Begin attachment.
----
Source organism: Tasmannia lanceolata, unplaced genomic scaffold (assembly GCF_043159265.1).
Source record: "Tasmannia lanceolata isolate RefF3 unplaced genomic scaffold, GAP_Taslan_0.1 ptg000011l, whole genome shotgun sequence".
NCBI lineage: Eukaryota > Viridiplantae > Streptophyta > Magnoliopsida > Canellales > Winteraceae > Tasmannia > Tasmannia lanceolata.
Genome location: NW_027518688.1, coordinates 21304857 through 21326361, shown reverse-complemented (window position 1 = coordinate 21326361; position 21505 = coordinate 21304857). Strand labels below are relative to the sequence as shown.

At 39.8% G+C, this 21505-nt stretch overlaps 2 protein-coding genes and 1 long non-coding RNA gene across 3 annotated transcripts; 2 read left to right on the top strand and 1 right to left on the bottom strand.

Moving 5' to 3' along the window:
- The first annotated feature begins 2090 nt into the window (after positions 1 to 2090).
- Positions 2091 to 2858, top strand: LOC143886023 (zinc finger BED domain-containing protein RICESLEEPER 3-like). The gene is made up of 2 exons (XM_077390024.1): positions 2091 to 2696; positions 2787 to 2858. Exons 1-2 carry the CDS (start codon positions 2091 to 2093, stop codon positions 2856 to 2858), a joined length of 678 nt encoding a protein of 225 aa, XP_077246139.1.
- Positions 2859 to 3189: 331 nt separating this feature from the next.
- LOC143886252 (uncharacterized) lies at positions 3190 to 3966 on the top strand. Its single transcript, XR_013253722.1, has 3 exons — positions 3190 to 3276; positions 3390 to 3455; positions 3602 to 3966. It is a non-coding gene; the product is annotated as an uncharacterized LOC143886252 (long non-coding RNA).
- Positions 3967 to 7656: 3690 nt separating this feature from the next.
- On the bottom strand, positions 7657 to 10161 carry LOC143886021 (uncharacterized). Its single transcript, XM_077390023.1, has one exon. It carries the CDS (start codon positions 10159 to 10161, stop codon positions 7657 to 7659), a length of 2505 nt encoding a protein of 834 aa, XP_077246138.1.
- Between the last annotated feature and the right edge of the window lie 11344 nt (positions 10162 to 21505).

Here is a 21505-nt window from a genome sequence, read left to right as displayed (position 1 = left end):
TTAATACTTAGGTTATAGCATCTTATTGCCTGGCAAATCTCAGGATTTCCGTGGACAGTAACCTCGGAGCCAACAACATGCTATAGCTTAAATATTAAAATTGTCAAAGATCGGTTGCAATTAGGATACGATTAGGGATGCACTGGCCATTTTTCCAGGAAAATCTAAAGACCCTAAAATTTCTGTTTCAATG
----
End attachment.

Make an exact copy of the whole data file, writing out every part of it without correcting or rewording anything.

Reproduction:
Source organism: Tasmannia lanceolata, unplaced genomic scaffold (assembly GCF_043159265.1).
Source record: "Tasmannia lanceolata isolate RefF3 unplaced genomic scaffold, GAP_Taslan_0.1 ptg000011l, whole genome shotgun sequence".
NCBI lineage: Eukaryota > Viridiplantae > Streptophyta > Magnoliopsida > Canellales > Winteraceae > Tasmannia > Tasmannia lanceolata.
Genome location: NW_027518688.1, coordinates 21304857 through 21326361, shown reverse-complemented (window position 1 = coordinate 21326361; position 21505 = coordinate 21304857). Strand labels below are relative to the sequence as shown.

At 39.8% G+C, this 21505-nt stretch overlaps 2 protein-coding genes and 1 long non-coding RNA gene across 3 annotated transcripts; 2 read left to right on the top strand and 1 right to left on the bottom strand.

Moving 5' to 3' along the window:
- The first annotated feature begins 2090 nt into the window (after positions 1 to 2090).
- Positions 2091 to 2858, top strand: LOC143886023 (zinc finger BED domain-containing protein RICESLEEPER 3-like). The gene is made up of 2 exons (XM_077390024.1): positions 2091 to 2696; positions 2787 to 2858. Exons 1-2 carry the CDS (start codon positions 2091 to 2093, stop codon positions 2856 to 2858), a joined length of 678 nt encoding a protein of 225 aa, XP_077246139.1.
- Positions 2859 to 3189: 331 nt separating this feature from the next.
- LOC143886252 (uncharacterized) lies at positions 3190 to 3966 on the top strand. Its single transcript, XR_013253722.1, has 3 exons — positions 3190 to 3276; positions 3390 to 3455; positions 3602 to 3966. It is a non-coding gene; the product is annotated as an uncharacterized LOC143886252 (long non-coding RNA).
- Positions 3967 to 7656: 3690 nt separating this feature from the next.
- On the bottom strand, positions 7657 to 10161 carry LOC143886021 (uncharacterized). Its single transcript, XM_077390023.1, has one exon. It carries the CDS (start codon positions 10159 to 10161, stop codon positions 7657 to 7659), a length of 2505 nt encoding a protein of 834 aa, XP_077246138.1.
- Between the last annotated feature and the right edge of the window lie 11344 nt (positions 10162 to 21505).

Here is a 21505-nt window from a genome sequence, read left to right as displayed (position 1 = left end):
TTAATACTTAGGTTATAGCATCTTATTGCCTGGCAAATCTCAGGATTTCCGTGGACAGTAACCTCGGAGCCAACAACATGCTATAGCTTAAATATTAAAATTGTCAAAGATCGGTTGCAATTAGGATACGATTAGGGATGCACTGGCCATTTTTCCAGGAAAATCTAAAGACCCTAAAATTTCTGTTTCAATG